While Håvard, Joona and Fredrik are gearing up for the start of the fishing season, I’m left gritting my teeth with all my fishing stuff, flies, rods and reels left behind in Finland. (As I mentioned earlier, I had no space left in my luggage when moving to Copenhagen because of the double bass…) For the time being I have had no options to go and get them, and it looks like it may well be may before it happens… Lot’s of jazz and no fly fishing is still ok I keep telling myself…
Instead of fishing, I’ve been going to jam sessions. The importance of jam sessions cannot be undermined for jazz musicians. The roots of this social phenomenon were formed already before and during the bepop era, in 1940’s. Usually there is a set presented by the house band followed by performances of freely formed groups of jazz musicians involving professional and amateur jazz cats alike. The music is improvised on the spot usually on top of the themes and structures of well known jazz standards.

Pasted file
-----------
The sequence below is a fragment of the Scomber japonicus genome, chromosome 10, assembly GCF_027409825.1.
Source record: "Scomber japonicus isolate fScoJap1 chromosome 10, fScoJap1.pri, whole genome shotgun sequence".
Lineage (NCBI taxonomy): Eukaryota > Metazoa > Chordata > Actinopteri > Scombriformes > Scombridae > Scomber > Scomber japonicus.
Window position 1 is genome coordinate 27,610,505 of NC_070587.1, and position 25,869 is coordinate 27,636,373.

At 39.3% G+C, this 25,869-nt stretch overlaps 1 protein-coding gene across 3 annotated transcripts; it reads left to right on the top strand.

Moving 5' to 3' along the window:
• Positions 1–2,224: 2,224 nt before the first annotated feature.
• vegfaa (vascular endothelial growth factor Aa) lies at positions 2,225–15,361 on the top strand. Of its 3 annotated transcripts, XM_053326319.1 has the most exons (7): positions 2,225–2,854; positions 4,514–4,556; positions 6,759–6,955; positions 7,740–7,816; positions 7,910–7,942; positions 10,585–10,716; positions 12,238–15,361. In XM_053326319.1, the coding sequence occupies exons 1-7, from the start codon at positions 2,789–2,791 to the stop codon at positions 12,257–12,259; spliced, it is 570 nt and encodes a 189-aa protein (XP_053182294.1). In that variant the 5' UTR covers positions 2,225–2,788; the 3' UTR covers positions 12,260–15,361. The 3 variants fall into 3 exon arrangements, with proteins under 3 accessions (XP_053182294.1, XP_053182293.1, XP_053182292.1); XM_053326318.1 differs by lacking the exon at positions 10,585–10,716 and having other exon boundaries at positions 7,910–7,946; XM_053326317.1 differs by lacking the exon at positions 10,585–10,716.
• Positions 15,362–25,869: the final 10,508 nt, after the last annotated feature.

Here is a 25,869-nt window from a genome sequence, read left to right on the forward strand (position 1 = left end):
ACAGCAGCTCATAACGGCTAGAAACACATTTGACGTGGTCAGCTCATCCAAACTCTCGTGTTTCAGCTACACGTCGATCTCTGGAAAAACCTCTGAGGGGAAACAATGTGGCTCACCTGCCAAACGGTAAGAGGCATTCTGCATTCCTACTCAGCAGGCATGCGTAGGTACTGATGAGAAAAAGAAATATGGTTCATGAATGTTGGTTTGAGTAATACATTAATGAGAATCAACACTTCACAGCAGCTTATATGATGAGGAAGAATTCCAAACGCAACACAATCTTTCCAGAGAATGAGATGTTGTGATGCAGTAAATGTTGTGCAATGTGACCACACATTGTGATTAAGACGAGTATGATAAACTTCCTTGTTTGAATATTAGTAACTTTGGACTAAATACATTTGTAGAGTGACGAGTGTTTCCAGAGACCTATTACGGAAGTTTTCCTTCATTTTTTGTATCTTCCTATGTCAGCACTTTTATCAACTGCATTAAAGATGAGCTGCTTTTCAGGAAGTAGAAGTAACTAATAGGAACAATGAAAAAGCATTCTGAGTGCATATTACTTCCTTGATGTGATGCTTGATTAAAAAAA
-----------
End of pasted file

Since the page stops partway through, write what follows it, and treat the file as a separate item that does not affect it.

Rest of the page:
Jam sessions keep musicians always on their toes since no group and session are the same. For the audience it is usually easy to point out, who is making music and who is not. Many times there can be 7 saxophone players waiting to get to show off their soloing skills and the poor bass player has to comp for the whole session since there is almost allways fewer bass players than saxophonists or piano players.
Of course, when this monday I went to Copenhagen’s Blågårds Apotek to get rid of my fishing angst and get to play some good jazz, there were not one or two other, but an armada of alltogether 7 (!) bass players waiting for their turn. I had my chance for two tunes, which was great fun after all.
These great photos from last monday’s session are courtesy of Michael Bauer and they are published under creative commons sa-3.0 license.
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